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Type 2 virus

Pakistan stopped vaccinating children against the Type 2 polio during routine immunization campaigns since last April, believing the strain had been successfully eliminated from the country as in the rest of the world, Kakar said.

“Now, our major concern and fear is that the group of children who were born after April 2016 are not immunized against Type 2 poliovirus. That group is now vulnerable and is in danger of contracting the virus,” he warned.

On Wednesday, provincial health officials reported the first polio case of the new year in Killa Abdullah, but the strain of the virus was not known immediately.

Border campaign

Baluchistan shares a nearly 1,200-kilometer border with Afghanistan and as many as 20,000 people move across the main Chaman border crossing everyday, where special vaccinating teams are deployed to ensure children moving in both directions are given anti-polio drops.

Col. Changez Zeb, in charge of Pakistani border forces, explained the anti-polio operation to VOA during a visit to the busy crossing point.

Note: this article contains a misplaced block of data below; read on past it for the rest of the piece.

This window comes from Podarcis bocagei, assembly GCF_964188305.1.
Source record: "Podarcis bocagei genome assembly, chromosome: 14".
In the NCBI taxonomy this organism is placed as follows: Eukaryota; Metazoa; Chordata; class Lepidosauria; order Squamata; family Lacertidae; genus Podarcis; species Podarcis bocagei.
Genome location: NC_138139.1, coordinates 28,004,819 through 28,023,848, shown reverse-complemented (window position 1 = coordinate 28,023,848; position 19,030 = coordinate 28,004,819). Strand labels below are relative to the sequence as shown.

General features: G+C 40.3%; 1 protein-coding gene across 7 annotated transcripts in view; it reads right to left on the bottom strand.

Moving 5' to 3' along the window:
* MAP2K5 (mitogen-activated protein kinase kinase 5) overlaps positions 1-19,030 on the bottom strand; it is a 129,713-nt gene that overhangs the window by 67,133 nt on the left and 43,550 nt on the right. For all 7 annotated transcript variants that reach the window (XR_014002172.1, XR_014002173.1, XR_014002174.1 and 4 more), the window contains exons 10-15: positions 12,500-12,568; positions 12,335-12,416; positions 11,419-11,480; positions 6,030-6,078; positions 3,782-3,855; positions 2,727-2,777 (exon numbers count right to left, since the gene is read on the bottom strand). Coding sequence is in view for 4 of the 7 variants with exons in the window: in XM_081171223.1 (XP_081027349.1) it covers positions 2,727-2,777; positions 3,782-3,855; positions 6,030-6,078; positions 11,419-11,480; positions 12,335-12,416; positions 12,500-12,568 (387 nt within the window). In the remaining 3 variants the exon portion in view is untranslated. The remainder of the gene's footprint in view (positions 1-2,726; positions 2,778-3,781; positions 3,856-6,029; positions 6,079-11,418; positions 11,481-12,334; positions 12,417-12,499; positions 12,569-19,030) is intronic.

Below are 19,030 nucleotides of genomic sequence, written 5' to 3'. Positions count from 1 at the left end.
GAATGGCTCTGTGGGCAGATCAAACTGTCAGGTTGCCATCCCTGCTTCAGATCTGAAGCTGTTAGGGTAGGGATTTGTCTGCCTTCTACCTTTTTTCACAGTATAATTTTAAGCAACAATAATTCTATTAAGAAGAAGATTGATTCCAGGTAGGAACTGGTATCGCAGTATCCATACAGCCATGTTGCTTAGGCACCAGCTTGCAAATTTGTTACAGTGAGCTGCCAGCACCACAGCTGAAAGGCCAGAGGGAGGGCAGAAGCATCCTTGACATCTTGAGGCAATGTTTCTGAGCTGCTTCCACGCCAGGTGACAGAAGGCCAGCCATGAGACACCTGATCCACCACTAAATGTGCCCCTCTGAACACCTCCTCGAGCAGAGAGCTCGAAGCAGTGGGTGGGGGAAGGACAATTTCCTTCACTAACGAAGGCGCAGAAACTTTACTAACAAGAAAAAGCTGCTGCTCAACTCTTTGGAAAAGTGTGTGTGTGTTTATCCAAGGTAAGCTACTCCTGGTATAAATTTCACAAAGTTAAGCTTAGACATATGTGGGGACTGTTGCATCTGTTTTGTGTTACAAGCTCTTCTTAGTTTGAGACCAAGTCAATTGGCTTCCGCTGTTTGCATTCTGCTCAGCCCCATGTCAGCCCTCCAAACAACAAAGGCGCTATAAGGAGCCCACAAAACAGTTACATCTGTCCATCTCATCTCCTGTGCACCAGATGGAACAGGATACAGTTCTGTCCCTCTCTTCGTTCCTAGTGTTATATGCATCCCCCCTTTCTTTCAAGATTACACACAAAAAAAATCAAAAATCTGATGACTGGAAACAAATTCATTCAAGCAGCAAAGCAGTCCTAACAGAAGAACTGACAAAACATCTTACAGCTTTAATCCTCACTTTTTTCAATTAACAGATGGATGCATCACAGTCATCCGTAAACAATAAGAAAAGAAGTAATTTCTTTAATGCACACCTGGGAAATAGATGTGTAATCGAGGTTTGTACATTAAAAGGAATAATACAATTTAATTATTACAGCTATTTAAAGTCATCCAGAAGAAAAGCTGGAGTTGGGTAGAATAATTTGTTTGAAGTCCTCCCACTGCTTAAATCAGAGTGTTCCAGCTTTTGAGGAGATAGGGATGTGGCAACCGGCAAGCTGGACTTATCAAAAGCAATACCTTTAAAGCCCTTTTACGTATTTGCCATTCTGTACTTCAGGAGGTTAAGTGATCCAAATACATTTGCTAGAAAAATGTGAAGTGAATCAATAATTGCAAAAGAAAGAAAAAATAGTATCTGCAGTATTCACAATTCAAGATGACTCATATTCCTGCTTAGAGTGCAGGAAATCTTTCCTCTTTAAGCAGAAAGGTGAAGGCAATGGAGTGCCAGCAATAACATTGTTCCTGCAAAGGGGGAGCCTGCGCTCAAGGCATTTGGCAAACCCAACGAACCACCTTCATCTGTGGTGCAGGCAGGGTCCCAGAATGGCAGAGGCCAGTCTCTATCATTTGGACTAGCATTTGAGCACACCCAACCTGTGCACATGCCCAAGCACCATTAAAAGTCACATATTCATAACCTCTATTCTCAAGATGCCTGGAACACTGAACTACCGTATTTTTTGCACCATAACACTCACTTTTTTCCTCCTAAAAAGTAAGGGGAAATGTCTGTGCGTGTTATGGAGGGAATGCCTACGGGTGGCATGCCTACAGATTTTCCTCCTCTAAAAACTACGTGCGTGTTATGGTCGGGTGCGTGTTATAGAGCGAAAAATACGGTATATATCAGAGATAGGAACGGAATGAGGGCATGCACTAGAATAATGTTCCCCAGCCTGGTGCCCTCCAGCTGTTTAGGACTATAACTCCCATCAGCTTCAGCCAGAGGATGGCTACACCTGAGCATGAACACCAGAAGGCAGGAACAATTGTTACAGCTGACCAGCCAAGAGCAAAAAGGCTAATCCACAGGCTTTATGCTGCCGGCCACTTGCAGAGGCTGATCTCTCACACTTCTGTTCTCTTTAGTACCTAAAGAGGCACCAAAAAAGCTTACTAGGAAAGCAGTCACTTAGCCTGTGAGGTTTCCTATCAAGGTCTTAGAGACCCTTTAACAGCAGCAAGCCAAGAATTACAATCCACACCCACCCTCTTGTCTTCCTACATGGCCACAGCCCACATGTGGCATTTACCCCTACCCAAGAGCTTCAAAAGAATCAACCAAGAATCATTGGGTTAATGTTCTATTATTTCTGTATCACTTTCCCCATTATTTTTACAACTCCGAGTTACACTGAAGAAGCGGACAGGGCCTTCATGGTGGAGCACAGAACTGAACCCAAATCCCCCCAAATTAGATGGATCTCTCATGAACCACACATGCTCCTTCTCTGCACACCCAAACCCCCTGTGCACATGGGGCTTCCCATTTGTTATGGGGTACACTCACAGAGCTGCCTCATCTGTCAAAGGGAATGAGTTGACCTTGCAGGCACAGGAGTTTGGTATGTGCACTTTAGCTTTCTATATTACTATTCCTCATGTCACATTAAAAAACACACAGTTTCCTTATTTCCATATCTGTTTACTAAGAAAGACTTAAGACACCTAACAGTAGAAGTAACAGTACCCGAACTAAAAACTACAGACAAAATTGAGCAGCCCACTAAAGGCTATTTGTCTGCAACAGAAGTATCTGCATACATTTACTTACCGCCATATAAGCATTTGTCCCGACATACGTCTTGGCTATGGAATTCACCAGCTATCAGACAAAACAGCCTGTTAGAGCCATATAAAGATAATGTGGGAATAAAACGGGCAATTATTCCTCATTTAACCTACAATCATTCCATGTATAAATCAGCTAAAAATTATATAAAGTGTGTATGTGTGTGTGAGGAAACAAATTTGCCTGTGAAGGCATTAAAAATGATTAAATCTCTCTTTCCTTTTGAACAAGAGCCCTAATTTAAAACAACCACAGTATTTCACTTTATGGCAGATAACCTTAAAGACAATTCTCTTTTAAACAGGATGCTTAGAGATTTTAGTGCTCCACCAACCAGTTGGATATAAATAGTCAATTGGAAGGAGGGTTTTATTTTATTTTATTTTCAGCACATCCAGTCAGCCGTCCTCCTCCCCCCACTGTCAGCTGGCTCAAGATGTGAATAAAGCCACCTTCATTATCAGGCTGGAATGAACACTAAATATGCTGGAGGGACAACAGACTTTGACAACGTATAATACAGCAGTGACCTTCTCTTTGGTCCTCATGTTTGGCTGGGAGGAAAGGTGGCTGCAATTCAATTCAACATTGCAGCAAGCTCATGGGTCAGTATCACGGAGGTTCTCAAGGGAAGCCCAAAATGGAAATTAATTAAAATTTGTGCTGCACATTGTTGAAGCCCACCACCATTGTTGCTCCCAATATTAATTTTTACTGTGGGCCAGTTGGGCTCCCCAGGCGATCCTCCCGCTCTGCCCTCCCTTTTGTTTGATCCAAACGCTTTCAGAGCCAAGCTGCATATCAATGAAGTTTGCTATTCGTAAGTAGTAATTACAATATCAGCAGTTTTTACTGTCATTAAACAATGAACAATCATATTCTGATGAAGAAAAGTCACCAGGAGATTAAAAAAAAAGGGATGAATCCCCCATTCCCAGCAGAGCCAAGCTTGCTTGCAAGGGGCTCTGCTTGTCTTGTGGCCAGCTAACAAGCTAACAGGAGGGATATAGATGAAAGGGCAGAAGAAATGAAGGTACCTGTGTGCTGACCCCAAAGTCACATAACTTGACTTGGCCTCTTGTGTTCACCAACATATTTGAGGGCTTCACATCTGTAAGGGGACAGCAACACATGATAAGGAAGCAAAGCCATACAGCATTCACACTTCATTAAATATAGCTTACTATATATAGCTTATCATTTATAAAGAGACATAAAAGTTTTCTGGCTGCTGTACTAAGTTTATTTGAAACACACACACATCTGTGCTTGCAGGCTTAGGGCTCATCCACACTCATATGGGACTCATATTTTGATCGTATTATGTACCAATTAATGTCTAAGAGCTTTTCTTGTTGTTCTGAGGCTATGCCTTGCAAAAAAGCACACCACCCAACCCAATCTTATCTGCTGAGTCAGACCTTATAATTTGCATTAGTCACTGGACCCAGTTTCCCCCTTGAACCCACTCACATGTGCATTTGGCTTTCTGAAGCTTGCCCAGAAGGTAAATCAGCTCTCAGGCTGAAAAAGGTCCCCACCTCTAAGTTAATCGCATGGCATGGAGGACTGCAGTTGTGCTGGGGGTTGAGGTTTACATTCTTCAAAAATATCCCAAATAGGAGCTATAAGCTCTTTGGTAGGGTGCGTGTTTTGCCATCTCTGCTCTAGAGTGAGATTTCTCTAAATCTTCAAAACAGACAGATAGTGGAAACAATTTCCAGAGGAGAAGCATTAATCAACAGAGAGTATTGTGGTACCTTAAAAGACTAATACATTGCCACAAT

“This is the sign of the polio vaccination,” he said while pointing to the inked fingers of three young Afghan children driven in an improvised cart by their parents after receiving the medicine. “The polio team has given them the vaccination while entering and while exiting from Pakistan. They have three to four teams here. If one of them misses (the children) the other one catches them.”

Pakistani authorities insist that successes against polio is the outcome of national immunization efforts coupled with recruiting hundreds of thousands of influential Muslim clerics to persuade parents in remote, relatively conservative districts who used to resist the vaccination drops for their children because of religious beliefs or suspicions it would hurt fertility.

The refusals and militant threats to vaccinating teams undermined anti-polio drives in recent years. But Kakar says that refusals have lately dropped from thousands to hundreds, while improved security in Baluchistan has also played a key role in conducting effective immunization campaigns.